Wednesday, March 16, 2016

The Seller’s Market Continues to Exceed Everyone’s Wildest Expectations

In my Feb. 4th column, I wrote about our seller’s market and included a graph similar to the one at right, except that it included all price ranges —- and those two lines showing active listings and sold listings didn’t cross.

The chart at right, however, is limited to the hottest part of our market — those homes listed and sold in the City & County of Denver under $300,000.  Homes in this price range are going under contract the quickest.  The median days on market this January was one-seventh what it was five years ago (11 vs. 77). The median days on market last July was almost one-tenth of what it was five years earlier (5 vs. 47).  The median days on market this February was one-ninth what it was five years ago — just 7 days vs. 64 days.

Let's look at Jefferson County, where the result is even more dramatic.

The chart at right is, again, limited to those Jefferson County homes listed and sold under $300,000 over the past five years.  The median days on market this January was one-tenth what it was five years ago (7 days vs. 70). The median days on market last July was also one-tenth of what it was five years earlier (5 vs. 50).  The median days on market this February was one-nineteenth what it was five years ago — just 4 days vs. 77 days.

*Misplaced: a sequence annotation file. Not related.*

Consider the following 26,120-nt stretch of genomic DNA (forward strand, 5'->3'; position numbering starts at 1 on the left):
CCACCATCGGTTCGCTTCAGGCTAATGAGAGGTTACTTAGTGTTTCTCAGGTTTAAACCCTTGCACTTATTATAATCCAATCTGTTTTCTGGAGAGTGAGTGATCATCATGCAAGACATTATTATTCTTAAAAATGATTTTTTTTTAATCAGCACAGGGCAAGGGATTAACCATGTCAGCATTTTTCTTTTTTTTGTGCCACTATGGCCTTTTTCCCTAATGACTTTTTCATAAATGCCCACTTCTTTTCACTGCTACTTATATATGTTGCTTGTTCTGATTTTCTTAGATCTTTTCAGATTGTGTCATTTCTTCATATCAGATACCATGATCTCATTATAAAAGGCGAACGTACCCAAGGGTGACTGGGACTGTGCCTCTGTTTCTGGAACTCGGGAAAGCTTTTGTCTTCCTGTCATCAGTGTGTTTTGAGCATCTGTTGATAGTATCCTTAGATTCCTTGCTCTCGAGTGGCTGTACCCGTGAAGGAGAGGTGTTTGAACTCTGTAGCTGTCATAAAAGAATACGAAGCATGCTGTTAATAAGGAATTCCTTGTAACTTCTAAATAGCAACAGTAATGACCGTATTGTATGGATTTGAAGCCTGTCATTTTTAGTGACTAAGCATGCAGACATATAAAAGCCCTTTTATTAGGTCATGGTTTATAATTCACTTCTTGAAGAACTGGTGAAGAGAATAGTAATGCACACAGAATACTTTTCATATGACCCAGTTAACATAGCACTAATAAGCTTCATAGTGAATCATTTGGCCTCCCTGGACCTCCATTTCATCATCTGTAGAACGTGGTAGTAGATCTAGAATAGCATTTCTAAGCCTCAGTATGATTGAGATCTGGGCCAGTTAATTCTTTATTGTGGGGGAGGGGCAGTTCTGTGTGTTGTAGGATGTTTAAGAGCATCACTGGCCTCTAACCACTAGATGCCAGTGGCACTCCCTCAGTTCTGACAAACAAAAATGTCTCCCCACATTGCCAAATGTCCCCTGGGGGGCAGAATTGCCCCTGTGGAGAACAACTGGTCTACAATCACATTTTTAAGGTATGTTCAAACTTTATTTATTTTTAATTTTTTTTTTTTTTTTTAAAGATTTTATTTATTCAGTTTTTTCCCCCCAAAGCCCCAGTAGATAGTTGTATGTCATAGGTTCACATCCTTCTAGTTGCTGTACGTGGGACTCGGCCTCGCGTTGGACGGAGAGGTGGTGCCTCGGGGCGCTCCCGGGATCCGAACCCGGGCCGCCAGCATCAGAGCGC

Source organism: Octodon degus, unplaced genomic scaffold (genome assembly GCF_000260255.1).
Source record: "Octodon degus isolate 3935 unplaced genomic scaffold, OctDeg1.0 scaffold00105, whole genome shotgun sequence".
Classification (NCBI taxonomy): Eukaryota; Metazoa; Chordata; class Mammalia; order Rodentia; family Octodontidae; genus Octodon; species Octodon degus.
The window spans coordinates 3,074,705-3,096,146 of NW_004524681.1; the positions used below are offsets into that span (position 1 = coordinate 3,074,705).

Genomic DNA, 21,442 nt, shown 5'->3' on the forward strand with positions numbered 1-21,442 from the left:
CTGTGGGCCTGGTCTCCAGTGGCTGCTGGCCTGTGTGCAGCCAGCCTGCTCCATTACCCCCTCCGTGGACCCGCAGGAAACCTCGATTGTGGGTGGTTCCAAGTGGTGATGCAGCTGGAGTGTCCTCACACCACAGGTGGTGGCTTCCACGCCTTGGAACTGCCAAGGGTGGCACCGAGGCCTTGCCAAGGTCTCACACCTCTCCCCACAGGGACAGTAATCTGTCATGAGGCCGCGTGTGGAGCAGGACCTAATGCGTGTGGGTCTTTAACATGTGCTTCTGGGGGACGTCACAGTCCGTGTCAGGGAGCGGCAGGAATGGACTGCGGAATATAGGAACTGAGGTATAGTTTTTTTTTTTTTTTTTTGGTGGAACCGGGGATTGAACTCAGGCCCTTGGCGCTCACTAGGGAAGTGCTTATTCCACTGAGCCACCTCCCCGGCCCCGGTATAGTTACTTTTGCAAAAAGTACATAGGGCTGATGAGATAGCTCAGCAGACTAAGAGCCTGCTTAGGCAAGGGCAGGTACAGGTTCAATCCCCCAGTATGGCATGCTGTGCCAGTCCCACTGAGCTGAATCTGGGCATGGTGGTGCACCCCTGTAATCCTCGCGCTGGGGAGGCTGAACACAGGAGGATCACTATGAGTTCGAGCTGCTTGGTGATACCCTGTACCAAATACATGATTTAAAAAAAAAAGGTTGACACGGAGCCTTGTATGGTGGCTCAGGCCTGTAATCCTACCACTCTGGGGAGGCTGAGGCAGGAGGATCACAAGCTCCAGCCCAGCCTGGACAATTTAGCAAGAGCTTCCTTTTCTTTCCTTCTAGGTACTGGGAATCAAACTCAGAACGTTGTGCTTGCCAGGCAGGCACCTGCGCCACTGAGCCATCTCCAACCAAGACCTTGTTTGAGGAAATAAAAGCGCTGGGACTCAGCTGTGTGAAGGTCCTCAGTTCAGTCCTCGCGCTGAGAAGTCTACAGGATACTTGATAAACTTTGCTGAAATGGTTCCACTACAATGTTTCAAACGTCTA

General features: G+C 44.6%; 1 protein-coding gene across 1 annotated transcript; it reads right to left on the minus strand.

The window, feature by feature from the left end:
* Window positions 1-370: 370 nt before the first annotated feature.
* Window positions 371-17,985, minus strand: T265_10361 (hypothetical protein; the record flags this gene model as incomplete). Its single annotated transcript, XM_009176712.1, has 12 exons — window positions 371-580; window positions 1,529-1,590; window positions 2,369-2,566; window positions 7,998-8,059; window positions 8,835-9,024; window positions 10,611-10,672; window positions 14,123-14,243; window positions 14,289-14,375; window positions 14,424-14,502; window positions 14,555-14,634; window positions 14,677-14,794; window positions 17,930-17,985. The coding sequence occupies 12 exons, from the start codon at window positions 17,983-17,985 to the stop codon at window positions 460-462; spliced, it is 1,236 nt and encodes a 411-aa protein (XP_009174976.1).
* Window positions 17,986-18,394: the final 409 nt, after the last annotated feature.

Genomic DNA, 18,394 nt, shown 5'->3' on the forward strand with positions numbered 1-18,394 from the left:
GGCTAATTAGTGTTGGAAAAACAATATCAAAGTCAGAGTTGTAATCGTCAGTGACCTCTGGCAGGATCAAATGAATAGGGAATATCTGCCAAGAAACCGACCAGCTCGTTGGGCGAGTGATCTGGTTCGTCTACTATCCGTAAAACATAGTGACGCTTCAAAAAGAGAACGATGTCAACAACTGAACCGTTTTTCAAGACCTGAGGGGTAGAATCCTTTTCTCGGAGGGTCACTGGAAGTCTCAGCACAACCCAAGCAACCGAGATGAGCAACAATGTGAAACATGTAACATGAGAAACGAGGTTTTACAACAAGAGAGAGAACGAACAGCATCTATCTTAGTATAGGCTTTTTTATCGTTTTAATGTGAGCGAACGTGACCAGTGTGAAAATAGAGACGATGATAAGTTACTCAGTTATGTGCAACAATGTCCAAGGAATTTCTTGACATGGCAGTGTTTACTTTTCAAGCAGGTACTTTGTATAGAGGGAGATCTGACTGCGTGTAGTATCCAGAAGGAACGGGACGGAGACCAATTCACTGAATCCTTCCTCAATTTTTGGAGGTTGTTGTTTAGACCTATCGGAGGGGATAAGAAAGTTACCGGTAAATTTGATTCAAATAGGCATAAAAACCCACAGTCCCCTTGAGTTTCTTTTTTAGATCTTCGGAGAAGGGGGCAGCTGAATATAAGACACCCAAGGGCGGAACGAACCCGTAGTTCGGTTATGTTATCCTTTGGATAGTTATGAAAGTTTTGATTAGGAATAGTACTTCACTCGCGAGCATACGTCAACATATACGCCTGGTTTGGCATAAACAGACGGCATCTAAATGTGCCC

What’s fascinating to me is that, starting in February 2014, those two lines crossed in both counties — the number of sold listings under $300,000 exceeded the number of active listings and has stayed mostly mostly since then.  You might wonder how can that be, and how long can that continue?
 
Looking again at the Denver chart, notice the downward trend of active listings since January 2011 when they numbered 5,416. This January, the number of active listings had dropped by 95% since 2011, and as I write this column on March 14, there are only 176 active Denver County listings under $300,000, but there have already been 196 closings under $300,000 during the first 14 days of March.  There are 667 Denver County listings in that price range that are currently under contract!  There have been 256 new listings under $300,000 in Denver during those first 14 days of March, but during that same period, 156 of those went under contract — and 8 have already closed.


Looking now at the Jefferson County chart, the number of active listings dropped over 97% from 2011 to just 105, and as I write this column, there are only 50 active Jefferson County listings under $300,000, but there have already been 97 closings under $300,000 this month.  And there are 337 Jeffco listings in that price range that are currently under contract!  There have been 143 new listings under $300,000 since March 1st, but during that same period, 111 of them went under contract — and one has already closed.


That’s how those lines are able to cross — enough new listings are added each month and enough of them sell immediately that, combined with previous listings, the month can end with more sold listings than active listings.